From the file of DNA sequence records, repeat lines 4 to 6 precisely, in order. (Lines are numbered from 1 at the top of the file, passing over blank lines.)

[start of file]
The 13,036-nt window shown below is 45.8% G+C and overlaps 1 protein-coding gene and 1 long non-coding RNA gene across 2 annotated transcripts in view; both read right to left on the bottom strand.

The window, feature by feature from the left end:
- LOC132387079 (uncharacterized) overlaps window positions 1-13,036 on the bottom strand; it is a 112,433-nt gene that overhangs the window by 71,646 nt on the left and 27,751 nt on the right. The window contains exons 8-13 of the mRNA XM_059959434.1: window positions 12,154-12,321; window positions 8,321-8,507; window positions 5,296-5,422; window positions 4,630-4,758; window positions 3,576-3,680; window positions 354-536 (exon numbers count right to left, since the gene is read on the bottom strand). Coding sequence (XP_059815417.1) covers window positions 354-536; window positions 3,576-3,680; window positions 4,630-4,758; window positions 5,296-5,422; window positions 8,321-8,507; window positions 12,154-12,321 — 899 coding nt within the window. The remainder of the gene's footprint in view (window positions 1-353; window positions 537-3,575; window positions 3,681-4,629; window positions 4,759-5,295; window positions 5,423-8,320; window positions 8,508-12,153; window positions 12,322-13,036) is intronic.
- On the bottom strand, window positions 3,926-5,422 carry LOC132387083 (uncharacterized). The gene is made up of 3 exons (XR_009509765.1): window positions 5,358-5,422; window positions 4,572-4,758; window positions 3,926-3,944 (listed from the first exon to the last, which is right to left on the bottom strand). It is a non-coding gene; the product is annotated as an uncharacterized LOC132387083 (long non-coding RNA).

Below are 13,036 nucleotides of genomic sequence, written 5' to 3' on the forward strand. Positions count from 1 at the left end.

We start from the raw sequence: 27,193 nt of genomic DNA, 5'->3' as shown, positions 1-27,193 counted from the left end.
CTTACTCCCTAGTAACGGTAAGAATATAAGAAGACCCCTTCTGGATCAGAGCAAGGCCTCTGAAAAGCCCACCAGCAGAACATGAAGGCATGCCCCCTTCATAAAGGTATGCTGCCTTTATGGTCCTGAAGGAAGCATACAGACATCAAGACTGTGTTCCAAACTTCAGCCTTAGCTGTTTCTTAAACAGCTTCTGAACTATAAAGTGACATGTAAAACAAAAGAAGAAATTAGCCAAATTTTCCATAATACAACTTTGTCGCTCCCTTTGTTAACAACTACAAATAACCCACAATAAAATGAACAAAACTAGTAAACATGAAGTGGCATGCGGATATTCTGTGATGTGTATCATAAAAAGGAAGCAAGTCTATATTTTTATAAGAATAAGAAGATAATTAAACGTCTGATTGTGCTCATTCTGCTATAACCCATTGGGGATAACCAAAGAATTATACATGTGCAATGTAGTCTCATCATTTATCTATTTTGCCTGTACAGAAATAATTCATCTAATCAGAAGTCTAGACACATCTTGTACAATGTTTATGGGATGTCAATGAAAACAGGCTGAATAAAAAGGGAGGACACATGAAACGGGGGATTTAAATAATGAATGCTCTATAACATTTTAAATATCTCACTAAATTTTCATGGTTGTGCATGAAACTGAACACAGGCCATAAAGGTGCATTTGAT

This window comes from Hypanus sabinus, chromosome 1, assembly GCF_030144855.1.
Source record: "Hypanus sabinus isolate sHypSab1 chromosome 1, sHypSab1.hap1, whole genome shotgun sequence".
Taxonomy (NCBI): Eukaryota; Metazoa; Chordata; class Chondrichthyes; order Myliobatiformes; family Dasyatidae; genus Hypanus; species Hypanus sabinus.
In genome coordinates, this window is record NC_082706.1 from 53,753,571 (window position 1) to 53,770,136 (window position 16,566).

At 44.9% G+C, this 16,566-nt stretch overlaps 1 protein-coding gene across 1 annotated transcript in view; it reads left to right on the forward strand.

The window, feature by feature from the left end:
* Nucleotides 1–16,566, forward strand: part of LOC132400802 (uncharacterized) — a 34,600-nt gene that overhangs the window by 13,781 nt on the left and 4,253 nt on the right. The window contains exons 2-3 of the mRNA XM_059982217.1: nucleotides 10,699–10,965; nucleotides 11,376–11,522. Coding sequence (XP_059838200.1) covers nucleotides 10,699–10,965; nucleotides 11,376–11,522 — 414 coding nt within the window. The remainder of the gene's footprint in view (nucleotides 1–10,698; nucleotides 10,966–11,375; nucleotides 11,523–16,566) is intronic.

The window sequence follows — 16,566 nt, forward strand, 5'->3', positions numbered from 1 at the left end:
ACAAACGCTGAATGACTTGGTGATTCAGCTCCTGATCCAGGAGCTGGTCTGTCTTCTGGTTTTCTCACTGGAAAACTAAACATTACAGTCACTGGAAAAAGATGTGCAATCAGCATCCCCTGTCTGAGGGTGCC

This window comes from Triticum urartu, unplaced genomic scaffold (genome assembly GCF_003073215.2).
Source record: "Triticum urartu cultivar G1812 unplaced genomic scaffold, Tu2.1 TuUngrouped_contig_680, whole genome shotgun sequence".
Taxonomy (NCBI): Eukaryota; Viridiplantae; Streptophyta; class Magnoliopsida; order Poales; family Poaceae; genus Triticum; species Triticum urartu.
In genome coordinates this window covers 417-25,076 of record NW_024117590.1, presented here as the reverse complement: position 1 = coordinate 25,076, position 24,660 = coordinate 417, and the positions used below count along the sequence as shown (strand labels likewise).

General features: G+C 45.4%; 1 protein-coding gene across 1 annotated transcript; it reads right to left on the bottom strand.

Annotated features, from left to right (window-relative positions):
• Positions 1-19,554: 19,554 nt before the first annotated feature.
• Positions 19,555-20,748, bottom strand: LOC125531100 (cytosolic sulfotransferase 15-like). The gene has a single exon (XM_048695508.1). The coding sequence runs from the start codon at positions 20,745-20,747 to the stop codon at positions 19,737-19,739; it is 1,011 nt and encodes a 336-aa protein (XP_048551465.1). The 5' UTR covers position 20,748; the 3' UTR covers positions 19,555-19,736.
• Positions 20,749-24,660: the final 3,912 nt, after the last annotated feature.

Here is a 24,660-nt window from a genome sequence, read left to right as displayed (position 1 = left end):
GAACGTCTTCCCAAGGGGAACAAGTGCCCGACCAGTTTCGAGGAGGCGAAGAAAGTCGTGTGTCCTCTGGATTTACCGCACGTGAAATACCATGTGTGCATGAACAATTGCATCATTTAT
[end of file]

- On the bottom strand, window positions 3,926-5,422 carry LOC132387083 (uncharacterized). The gene is made up of 3 exons (XR_009509765.1): window positions 5,358-5,422; window positions 4,572-4,758; window positions 3,926-3,944 (listed from the first exon to the last, which is right to left on the bottom strand). It is a non-coding gene; the product is annotated as an uncharacterized LOC132387083 (long non-coding RNA).

Below are 13,036 nucleotides of genomic sequence, written 5' to 3' on the forward strand. Positions count from 1 at the left end.

We start from the raw sequence: 27,193 nt of genomic DNA, 5'->3' as shown, positions 1-27,193 counted from the left end.